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September 16, 2014

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Rebattling the battle of the sexes

We are always refighting old battles. But I honestly did not expect to be spending any time in 2013 arguing about whether Billie Jean King beat Bobby Riggs.

Next month we’ll celebrate the 40th anniversary of King’s victory in “The Battle of the Sexes,” the tennis match that demonstrated to an astonished world that the best female tennis player in the country could, at 29, beat a 55-year-old guy who used to be good at the game.

I know. You had to be there.

But if you were, it was quite a moment. Last week, ESPN released a much-promoted report suggesting the whole thing was a fraud. The new evidence is a 79-year-old man who claims to have listened while a couple of mob bosses met at a Tampa, Fla., country club and discussed Riggs’ promise to throw the match.

The alleged witness, Hal Shaw, told ESPN that on a winter night about 40 years ago, he was working at the pro shop at Palma Ceia Country Club when Santo Trafficante Jr., the mob boss of Florida, and Carlos Marcello, the mob boss of New Orleans, walked in with Trafficante’s lawyer, Frank Ragano.

Shaw claimed that while he listened from a concealed perch, Ragano described everything that the middle-aged tennis hustler Bobby Riggs was going to do over the next nine months: Play the world’s top-ranked woman, Margaret Court. Defeat Court, thus luring Billie Jean King into a match to defend the honor of female tennis players. Hype the event to the rafters, attracting enormous international attention. Then lose the match, after which the Mafia would forgive Riggs for $100,000 in gambling debts.

And then they went away.

Now, strange things happen in sports. Some day when you are 79, you may suddenly remember that you were cleaning a saddle at a major U.S. racetrack in 1973, when a group of well-dressed horses walked in and began discussing a long-range plan to throw the Kentucky Derby, Preakness and Belmont Stakes so Secretariat could win the Triple Crown.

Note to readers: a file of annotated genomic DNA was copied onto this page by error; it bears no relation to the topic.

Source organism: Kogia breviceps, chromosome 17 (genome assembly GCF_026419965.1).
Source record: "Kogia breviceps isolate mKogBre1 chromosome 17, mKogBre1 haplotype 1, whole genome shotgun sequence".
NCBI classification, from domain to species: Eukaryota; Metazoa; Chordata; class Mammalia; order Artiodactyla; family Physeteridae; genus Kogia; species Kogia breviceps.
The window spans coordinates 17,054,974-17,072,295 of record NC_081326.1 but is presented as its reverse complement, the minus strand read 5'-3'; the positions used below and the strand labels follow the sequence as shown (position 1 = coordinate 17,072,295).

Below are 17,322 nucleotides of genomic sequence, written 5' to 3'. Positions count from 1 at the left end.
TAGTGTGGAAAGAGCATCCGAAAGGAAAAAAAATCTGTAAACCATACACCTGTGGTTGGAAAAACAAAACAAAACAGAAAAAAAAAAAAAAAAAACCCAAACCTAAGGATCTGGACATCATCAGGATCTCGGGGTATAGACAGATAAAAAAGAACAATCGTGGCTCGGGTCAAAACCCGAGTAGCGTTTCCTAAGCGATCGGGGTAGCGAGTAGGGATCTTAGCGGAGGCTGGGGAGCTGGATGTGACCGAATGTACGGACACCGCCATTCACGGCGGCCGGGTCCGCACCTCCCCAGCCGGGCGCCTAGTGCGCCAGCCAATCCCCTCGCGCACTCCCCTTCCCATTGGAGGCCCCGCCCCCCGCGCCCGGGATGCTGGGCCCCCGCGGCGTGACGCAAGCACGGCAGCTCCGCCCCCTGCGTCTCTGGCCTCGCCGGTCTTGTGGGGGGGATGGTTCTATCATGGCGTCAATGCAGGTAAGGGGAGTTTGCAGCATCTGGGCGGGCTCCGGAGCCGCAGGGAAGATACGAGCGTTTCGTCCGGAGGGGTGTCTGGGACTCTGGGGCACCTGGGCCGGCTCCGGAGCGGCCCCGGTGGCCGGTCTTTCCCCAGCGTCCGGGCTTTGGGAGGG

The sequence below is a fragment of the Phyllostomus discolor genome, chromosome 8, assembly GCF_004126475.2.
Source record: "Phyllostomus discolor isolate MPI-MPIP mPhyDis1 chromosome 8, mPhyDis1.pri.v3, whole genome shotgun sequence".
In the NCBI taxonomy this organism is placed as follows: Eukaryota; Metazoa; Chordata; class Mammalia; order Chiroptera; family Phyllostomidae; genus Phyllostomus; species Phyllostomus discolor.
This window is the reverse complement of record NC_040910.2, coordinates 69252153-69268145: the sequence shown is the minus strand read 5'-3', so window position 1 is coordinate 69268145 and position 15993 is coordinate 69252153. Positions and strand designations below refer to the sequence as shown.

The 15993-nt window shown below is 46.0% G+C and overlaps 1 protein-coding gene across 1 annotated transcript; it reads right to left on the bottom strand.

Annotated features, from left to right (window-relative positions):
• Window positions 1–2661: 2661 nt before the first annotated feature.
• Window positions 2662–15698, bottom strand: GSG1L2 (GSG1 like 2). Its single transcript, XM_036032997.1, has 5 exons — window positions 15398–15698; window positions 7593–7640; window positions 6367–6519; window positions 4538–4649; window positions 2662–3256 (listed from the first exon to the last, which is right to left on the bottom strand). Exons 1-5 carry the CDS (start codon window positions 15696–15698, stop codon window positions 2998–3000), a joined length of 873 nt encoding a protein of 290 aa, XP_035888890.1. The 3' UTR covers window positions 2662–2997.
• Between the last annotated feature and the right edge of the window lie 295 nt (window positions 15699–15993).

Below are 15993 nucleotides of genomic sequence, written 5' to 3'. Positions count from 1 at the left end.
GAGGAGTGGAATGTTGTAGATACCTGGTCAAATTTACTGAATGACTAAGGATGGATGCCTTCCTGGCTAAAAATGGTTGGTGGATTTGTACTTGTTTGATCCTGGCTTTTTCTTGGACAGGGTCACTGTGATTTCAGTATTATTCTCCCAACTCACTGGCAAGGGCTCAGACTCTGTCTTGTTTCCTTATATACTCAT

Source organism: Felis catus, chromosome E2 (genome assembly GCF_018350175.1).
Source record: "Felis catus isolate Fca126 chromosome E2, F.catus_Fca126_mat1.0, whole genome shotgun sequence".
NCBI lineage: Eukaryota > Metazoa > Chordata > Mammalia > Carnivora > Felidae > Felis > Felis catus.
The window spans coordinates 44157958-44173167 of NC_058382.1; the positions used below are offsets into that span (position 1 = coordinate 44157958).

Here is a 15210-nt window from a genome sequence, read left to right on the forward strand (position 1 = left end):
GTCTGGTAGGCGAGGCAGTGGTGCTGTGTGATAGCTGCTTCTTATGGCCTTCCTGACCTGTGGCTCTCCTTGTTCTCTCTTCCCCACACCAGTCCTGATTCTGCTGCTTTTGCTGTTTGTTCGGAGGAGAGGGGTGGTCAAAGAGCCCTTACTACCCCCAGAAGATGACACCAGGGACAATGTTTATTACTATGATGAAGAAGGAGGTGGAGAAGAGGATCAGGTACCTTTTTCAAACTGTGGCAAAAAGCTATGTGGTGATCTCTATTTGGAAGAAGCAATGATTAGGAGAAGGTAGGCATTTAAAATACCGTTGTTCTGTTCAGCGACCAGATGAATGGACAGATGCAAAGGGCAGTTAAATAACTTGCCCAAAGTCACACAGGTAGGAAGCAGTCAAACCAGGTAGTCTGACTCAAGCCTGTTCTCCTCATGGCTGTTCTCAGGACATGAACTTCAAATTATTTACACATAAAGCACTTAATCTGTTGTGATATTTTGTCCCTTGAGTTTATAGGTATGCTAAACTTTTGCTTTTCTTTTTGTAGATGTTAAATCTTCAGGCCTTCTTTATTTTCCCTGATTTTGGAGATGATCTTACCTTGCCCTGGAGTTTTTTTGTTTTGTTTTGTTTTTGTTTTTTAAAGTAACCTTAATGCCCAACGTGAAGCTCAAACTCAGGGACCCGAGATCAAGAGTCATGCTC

If this were any other sports victory, we could just shrug and move on. But the Billie Jean King-Bobby Riggs match was a central story in the history of the American women’s movement. The great hurdle women were trying to overcome in the 1970s was ridicule, and Riggs, who had built himself a new career as a self-styled chauvinist pig, was all about the sneer.

When he said that “a woman’s place is in the bedroom and the kitchen, in that order,” you did not see a frightened man defending his threatened prerogatives. You saw a guy laughing at the whole business of girls trying to pretend to be good at sports. Or business. Or the military. Or whatever.

When King entered the stadium on a litter, carried by several underdressed young men and waving to the crowd, she was announcing that she understood exactly what this particular game was all about and that she wasn’t cowed by Riggs’ posturing and clowning. She won before she started. And then she actually won.

It was a message for any woman who had ever worried about being laughed at if she stepped out of line. So a claim that this story was actually just an elaborate scenario, played out to pay off one of Bobby Riggs’ gambling debts, is not something you want to ignore.

Nobody featured in this incredible tale is still alive except Shaw, the assistant golf pro who says he overheard everything. While it’s possible that Shaw kept it to himself for 40 years because he’s just not a chatty guy, one of the other lead players was talkative in the extreme. Frank Ragano, who allegedly orchestrated the gathering, eventually produced a memoir, “Mob Lawyer,” which he wrote with Selwyn Raab. There is nothing in it about tennis.

“Ragano would have mentioned it to me,” said Nicholas Pileggi, a longtime friend of Ragano’s who wrote the book’s foreword. “He wanted to do the book, and he kept telling me: ‘This could go in the book. That could go in the book.’ Anything that was going to help promote the book.”

Pileggi, one of the world’s great experts on all things Mafia, was offended at the idea that anyone could imagine top mob bosses trotting into a country club and hashing out a long-running plot to fix a tennis match in the pro shop.

“The notion of Santo Trafficante and Carlos Marcello appearing together in a public locker room is so outrageous,” he sniffed. “These guys do not meet.”

In “Mob Lawyer,” Ragano has all kinds of stories about corruption and advanced criminality. He claimed that in 1963 he took a message from Jimmy Hoffa to Trafficante and Marcello, asking that President John F. Kennedy be killed and that after the assassination he and Trafficante drank a toast.

We don’t need to go down the Kennedy conspiracy path here. All I’m saying is that anybody who was willing to publicize his connection to the murder of a president of the United States would not have been shy about bringing up Billie Jean King and Bobby Riggs.

Case closed.

Gail Collins is a columnist for The New York Times.

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